“I didn’t hear the shots, but the cops were like, ‘Run, run, run,’” one woman told NBC10. The police union, which is offering a $20,000 reward for information leading to an arrest, released a photo that showed a bullet lodged in the cap of a police officer.
Crowds dispersed from the scene after two police officers were shot close to Philadelphia’s Benjamin Franklin Parkway on Monday night as thousands enjoyed a Fourth of July concert and fireworks show.
Just after midnight on Tuesday, Philadelphia Police Department Commissioner Danielle Outlaw said that two officers had been injured, one with a gunshot wound to the right shoulder and the other with a graze cut to the head. She added that after receiving treatment at Thomas Jefferson University Hospital, both were discharged.
A gunshot was visible in an officer’s cap in a photo John McNesby, head of the Fraternal Order of Police Lodge No. 5 union, sent to NBC10. A memorial card for a recently deceased Philadelphia police chaplain was found inside the cap.
“It is miraculous the fact that the round stopped in his hat,” Outlaw said.
According to the commissioner, the 44-year-old Montgomery County Sheriff’s deputy and the 36-year-old PPD highway patrol officer who was grazed in the head are both officers. She said that both were a part of the festival’s security team.
The shooter wasn’t immediately caught or recognized. According to Outlaw, it’s unclear whether the officers were intentionally shot at or if they were accidentally hit by “celebratory gunfire” during the Fourth of July festivities.
“The good news is that both officers have since been treated and released, and what really could have been a chaotic scene or a catastrophic scene wasn’t today,” she said.
Following a Jason Derulo-headlined concert on the parkway, a shooting erupted nearby the Philadelphia Museum of Art at roughly 9:47 p.m., according to police, as huge crowds watched a fireworks display during the 16-day Wawa Welcome America festival.
According to Outlaw, the cops were injured by the bullets as they monitored the 2500 block of Spring Garden Street, which is behind the venue. Several people were observed escaping the area. People in nearby buildings were told to take shelter by police.
“I didn’t hear the shots, but the cops were like, ‘Run, run, run,’” one woman told NBC10.
NBC10 had various reporters in the area covering the festival.
Leah Uko, a reporter for NBC10, described a “stampede” of people advancing on the stage. An NBC10 cameraman caught the moment people, including several clearly distraught children, started screaming and dispersing as Uko was interviewing a group of teens.
Three people, she claimed, took safety behind a DJ stand after she helped them in getting there. The show’s director then gave them the go-ahead to remain there until it was secure enough for them to “push back,” according to Uko.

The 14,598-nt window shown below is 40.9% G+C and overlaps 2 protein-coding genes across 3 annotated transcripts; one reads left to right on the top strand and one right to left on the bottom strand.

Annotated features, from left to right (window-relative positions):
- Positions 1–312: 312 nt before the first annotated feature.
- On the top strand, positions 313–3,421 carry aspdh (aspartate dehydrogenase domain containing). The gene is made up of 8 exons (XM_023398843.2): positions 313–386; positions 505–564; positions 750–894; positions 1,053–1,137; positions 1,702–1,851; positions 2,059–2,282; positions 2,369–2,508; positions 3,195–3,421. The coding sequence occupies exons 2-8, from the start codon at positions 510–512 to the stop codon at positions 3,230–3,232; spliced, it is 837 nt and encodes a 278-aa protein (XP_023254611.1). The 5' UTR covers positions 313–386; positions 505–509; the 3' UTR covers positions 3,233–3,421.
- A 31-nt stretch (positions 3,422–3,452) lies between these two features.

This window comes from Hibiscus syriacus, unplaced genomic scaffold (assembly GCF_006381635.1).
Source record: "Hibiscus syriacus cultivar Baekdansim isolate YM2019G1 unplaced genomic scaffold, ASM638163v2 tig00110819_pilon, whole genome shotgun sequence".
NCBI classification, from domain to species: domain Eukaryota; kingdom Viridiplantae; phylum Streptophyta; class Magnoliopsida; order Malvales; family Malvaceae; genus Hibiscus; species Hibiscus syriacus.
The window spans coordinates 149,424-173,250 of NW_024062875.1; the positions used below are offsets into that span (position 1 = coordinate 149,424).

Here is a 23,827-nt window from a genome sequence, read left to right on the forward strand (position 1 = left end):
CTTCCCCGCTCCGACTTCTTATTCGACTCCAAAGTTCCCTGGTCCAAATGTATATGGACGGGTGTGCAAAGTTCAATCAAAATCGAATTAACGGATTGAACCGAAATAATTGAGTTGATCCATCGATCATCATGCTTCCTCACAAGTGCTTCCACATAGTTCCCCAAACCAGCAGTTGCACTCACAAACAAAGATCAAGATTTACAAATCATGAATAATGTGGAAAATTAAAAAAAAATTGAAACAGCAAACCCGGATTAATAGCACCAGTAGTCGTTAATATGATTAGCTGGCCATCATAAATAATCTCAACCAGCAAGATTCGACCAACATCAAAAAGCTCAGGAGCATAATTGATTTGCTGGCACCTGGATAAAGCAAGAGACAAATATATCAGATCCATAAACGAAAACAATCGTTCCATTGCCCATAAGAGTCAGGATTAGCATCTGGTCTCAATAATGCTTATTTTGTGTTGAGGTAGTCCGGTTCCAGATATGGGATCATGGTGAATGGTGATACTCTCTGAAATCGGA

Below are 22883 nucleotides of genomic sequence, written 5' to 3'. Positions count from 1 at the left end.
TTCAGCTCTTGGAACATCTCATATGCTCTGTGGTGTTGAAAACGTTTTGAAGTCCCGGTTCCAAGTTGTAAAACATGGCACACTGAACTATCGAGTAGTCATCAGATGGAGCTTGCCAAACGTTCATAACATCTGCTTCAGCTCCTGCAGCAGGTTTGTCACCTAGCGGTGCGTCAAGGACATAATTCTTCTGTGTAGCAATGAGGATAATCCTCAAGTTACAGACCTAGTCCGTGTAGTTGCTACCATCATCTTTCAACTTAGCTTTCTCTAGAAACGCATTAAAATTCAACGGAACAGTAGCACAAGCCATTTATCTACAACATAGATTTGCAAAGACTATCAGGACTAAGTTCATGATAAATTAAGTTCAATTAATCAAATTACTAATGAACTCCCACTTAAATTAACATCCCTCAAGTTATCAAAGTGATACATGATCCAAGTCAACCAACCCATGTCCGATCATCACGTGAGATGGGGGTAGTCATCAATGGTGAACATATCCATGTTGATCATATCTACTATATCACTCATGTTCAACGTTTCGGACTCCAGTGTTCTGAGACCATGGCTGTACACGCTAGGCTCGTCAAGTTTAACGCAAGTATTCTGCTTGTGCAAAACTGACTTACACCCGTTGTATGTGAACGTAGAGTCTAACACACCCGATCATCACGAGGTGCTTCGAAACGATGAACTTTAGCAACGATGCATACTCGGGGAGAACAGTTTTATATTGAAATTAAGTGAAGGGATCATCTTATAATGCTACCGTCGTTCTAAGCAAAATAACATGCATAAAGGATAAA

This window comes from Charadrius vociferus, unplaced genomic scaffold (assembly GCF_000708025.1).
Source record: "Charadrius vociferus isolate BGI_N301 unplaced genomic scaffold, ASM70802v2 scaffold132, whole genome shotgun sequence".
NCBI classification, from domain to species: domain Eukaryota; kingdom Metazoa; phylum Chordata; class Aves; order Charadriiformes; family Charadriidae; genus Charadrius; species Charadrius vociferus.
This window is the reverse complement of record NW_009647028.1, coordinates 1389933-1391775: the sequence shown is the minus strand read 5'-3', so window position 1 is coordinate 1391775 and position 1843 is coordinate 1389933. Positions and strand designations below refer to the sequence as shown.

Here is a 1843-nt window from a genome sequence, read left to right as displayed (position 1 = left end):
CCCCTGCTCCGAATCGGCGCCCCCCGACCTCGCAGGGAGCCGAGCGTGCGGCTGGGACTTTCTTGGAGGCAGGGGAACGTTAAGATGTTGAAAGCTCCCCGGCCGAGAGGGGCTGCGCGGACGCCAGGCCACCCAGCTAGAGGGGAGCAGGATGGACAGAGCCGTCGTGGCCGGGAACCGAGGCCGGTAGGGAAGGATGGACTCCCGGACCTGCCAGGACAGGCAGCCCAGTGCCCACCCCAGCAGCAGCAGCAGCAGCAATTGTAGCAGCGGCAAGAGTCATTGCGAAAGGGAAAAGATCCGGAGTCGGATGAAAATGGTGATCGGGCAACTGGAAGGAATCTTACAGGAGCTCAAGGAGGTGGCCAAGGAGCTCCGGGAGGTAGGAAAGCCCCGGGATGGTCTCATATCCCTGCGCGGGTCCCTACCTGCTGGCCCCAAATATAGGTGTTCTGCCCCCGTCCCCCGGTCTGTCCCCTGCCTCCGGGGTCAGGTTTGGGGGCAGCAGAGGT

Tim Furlong of NBC10 reported seeing a “wave of people” running down the parkway from close to Eakins Oval. According to Furlong, there were times when the audience and the responding police officers were confused and some kids were crying during those times.
Fellow reporter Karen Hua reported laying in the dirt inside a tent with other people.
“We made a fort around us with catering equipment. Everyone is crying or screaming,” Hua tweeted. “It has just been a night of absolute horror and terror,” Hua said later.
Jim Kenney, the mayor, lamented how simple it was for people to obtain guns. He placed the blame on the U.S. Congress, which had only recently been able to pass some moderate gun control laws in response to a wave of mass shootings across the nation, as well as the Republican-controlled state legislature, which prevents Philadelphia from enacting stricter gun control regulations.
He also questioned the American gun culture.
“We are the most armed country in world history and we’re one of the least safest. So, until Americans decide that they want to give up the guns and give up the opportunity to get guns, we’re going to have this problem,” he said.
The incident happened on the same day when a gunman opened fire on a Fourth of July parade in the Highland Park neighborhood of Chicago, killing six people and wounding dozens more before being captured.
The Free Library of Philadelphia is located at 1901 Vine Street, and the Philadelphia Police Department advised people wanting to reconcile with loved ones to gather there. Any other person was asked to leave at 1 A.M. when the center closed.
Around 11 p.m., police officers were observed searching an area from close to 19th Street and the parkway up to Eakins Oval with flashlights; the search was not immediately successful.
The Park Towne Place Apartments, which are close to the parkway, received a number of people looking for shelter. When there was police activity “on-site, around the community,” they advised the people to “stay calm.” The company stated in an email that all of the complex’s towers were on lockdown “until we get additional information available.
Later, residents were permitted to re-enter. Police at the property told a producer for NBC10 that their investigation there ultimately had nothing to do with the incident.
Tuesday morning, the Ben Franklin Parkway was still closed as cleanup workers tried to remove the debris.